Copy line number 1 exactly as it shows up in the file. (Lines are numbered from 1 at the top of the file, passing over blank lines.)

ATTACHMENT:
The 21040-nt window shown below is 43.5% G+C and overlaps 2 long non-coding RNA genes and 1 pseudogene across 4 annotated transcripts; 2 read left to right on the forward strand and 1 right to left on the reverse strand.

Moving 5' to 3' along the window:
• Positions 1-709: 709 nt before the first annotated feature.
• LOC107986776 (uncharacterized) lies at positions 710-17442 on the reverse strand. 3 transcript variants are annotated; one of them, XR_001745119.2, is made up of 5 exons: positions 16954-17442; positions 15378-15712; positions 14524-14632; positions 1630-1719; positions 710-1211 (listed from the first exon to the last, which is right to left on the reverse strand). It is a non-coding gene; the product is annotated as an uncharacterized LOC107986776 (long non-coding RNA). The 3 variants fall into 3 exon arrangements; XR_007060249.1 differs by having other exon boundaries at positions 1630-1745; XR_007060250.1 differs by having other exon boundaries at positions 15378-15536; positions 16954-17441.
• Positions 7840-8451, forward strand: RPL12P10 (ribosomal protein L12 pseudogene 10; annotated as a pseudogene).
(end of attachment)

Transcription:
The 21040-nt window shown below is 43.5% G+C and overlaps 2 long non-coding RNA genes and 1 pseudogene across 4 annotated transcripts; 2 read left to right on the forward strand and 1 right to left on the reverse strand.